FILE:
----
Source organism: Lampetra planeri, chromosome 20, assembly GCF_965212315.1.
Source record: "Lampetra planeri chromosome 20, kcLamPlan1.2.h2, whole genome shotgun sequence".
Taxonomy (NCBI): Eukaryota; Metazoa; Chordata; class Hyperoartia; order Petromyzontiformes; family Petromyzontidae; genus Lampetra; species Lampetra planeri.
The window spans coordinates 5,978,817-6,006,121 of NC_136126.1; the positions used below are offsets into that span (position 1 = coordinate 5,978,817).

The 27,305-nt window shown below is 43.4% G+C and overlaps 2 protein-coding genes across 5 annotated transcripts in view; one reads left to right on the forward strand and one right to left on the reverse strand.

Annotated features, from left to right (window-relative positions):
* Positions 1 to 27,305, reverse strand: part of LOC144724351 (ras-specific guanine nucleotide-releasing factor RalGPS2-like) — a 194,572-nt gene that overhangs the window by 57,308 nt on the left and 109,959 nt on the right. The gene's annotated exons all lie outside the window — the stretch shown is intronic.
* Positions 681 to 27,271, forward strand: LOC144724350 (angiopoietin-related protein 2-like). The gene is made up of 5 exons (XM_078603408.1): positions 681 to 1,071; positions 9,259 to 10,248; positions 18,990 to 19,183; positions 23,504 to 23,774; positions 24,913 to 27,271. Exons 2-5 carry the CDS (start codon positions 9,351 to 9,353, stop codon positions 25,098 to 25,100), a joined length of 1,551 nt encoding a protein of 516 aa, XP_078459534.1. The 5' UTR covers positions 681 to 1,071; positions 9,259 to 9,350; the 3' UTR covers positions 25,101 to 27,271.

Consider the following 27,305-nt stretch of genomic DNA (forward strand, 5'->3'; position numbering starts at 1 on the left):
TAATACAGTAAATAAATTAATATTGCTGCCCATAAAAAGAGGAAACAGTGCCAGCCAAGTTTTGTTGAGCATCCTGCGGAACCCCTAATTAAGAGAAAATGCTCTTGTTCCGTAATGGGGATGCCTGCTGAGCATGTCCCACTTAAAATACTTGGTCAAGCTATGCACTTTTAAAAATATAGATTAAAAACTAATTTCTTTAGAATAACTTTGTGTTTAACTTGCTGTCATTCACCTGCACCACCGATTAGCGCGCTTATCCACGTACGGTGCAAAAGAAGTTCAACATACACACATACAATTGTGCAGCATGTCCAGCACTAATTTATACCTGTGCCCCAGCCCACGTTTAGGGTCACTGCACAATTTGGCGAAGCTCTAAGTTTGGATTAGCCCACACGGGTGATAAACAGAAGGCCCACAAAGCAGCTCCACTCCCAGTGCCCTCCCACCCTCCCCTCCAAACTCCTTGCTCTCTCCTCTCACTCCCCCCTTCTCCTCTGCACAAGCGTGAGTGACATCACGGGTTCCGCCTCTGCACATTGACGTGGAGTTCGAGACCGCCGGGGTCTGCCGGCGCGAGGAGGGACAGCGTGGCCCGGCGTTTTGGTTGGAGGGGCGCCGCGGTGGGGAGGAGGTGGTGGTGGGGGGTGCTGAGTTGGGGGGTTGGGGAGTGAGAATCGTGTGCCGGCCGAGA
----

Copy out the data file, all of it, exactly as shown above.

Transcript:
Source organism: Lampetra planeri, chromosome 20, assembly GCF_965212315.1.
Source record: "Lampetra planeri chromosome 20, kcLamPlan1.2.h2, whole genome shotgun sequence".
Taxonomy (NCBI): Eukaryota; Metazoa; Chordata; class Hyperoartia; order Petromyzontiformes; family Petromyzontidae; genus Lampetra; species Lampetra planeri.
The window spans coordinates 5,978,817-6,006,121 of NC_136126.1; the positions used below are offsets into that span (position 1 = coordinate 5,978,817).

The 27,305-nt window shown below is 43.4% G+C and overlaps 2 protein-coding genes across 5 annotated transcripts in view; one reads left to right on the forward strand and one right to left on the reverse strand.

Annotated features, from left to right (window-relative positions):
* Positions 1 to 27,305, reverse strand: part of LOC144724351 (ras-specific guanine nucleotide-releasing factor RalGPS2-like) — a 194,572-nt gene that overhangs the window by 57,308 nt on the left and 109,959 nt on the right. The gene's annotated exons all lie outside the window — the stretch shown is intronic.
* Positions 681 to 27,271, forward strand: LOC144724350 (angiopoietin-related protein 2-like). The gene is made up of 5 exons (XM_078603408.1): positions 681 to 1,071; positions 9,259 to 10,248; positions 18,990 to 19,183; positions 23,504 to 23,774; positions 24,913 to 27,271. Exons 2-5 carry the CDS (start codon positions 9,351 to 9,353, stop codon positions 25,098 to 25,100), a joined length of 1,551 nt encoding a protein of 516 aa, XP_078459534.1. The 5' UTR covers positions 681 to 1,071; positions 9,259 to 9,350; the 3' UTR covers positions 25,101 to 27,271.

Consider the following 27,305-nt stretch of genomic DNA (forward strand, 5'->3'; position numbering starts at 1 on the left):
TAATACAGTAAATAAATTAATATTGCTGCCCATAAAAAGAGGAAACAGTGCCAGCCAAGTTTTGTTGAGCATCCTGCGGAACCCCTAATTAAGAGAAAATGCTCTTGTTCCGTAATGGGGATGCCTGCTGAGCATGTCCCACTTAAAATACTTGGTCAAGCTATGCACTTTTAAAAATATAGATTAAAAACTAATTTCTTTAGAATAACTTTGTGTTTAACTTGCTGTCATTCACCTGCACCACCGATTAGCGCGCTTATCCACGTACGGTGCAAAAGAAGTTCAACATACACACATACAATTGTGCAGCATGTCCAGCACTAATTTATACCTGTGCCCCAGCCCACGTTTAGGGTCACTGCACAATTTGGCGAAGCTCTAAGTTTGGATTAGCCCACACGGGTGATAAACAGAAGGCCCACAAAGCAGCTCCACTCCCAGTGCCCTCCCACCCTCCCCTCCAAACTCCTTGCTCTCTCCTCTCACTCCCCCCTTCTCCTCTGCACAAGCGTGAGTGACATCACGGGTTCCGCCTCTGCACATTGACGTGGAGTTCGAGACCGCCGGGGTCTGCCGGCGCGAGGAGGGACAGCGTGGCCCGGCGTTTTGGTTGGAGGGGCGCCGCGGTGGGGAGGAGGTGGTGGTGGGGGGTGCTGAGTTGGGGGGTTGGGGAGTGAGAATCGTGTGCCGGCCGAGA